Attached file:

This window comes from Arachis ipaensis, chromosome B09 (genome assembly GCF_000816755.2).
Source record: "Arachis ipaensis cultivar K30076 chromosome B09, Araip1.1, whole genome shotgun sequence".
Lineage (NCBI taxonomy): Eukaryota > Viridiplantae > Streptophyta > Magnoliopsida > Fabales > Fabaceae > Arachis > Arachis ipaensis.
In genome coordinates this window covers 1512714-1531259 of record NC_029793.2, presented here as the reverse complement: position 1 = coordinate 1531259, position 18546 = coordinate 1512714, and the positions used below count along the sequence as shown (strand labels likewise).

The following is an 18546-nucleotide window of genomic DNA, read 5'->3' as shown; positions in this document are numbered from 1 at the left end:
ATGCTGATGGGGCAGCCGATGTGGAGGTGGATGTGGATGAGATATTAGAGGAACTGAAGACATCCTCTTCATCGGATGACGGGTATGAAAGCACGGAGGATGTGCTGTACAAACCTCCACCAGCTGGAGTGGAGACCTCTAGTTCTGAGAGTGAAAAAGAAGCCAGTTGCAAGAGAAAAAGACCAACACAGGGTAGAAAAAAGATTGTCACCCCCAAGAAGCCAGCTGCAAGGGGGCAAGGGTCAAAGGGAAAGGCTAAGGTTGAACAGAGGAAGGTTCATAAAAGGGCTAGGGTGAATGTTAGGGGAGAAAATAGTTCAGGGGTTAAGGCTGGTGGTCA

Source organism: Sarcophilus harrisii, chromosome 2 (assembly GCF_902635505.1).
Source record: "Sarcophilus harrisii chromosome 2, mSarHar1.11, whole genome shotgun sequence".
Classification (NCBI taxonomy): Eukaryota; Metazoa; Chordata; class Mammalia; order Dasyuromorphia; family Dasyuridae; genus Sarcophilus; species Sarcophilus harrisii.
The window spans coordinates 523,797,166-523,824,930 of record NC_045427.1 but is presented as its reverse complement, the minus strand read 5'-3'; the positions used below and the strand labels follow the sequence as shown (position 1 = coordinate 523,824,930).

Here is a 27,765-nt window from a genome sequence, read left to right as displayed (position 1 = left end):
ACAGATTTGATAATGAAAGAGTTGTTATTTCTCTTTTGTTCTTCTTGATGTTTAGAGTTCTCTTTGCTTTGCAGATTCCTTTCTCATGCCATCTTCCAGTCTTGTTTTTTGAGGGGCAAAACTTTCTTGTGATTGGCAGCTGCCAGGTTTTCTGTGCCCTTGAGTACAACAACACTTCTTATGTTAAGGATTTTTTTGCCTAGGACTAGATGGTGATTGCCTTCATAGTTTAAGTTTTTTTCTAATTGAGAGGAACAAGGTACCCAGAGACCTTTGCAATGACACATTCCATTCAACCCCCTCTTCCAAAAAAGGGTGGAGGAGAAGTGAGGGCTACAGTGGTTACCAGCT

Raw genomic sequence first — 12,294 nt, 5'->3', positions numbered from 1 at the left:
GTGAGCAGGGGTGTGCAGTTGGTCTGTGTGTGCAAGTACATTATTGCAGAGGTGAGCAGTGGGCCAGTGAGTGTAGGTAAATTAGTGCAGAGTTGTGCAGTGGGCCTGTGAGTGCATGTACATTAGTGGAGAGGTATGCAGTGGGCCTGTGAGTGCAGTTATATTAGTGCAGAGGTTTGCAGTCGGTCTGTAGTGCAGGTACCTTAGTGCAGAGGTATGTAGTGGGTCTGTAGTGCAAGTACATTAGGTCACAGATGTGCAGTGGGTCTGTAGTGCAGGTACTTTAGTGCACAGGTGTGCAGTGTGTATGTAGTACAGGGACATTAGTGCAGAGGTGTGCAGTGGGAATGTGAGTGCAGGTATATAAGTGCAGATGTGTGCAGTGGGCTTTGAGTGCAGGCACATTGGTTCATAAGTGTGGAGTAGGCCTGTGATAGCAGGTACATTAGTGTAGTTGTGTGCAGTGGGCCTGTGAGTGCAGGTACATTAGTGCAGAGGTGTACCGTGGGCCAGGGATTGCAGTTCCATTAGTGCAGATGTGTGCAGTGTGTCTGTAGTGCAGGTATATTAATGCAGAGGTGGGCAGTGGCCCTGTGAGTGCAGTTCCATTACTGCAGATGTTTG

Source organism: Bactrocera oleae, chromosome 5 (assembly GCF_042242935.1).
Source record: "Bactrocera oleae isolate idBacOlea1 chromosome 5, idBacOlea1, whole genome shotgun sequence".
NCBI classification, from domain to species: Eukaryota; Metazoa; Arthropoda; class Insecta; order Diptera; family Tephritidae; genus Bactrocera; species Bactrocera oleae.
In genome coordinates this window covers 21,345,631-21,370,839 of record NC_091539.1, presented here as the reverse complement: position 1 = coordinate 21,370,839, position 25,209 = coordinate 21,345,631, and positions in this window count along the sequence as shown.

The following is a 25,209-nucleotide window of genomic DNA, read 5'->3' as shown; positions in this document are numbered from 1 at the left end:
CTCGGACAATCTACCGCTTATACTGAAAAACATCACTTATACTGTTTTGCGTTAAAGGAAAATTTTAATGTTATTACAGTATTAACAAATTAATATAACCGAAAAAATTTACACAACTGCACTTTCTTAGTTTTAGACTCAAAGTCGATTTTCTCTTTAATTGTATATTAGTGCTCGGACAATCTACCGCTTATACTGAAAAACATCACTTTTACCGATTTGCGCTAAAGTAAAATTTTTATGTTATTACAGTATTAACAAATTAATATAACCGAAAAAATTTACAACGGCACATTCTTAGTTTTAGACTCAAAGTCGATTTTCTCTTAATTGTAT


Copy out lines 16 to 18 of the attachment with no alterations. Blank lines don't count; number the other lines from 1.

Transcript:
Source record: "Bactrocera oleae isolate idBacOlea1 chromosome 5, idBacOlea1, whole genome shotgun sequence".
NCBI classification, from domain to species: Eukaryota; Metazoa; Arthropoda; class Insecta; order Diptera; family Tephritidae; genus Bactrocera; species Bactrocera oleae.
In genome coordinates this window covers 21,345,631-21,370,839 of record NC_091539.1, presented here as the reverse complement: position 1 = coordinate 21,370,839, position 25,209 = coordinate 21,345,631, and positions in this window count along the sequence as shown.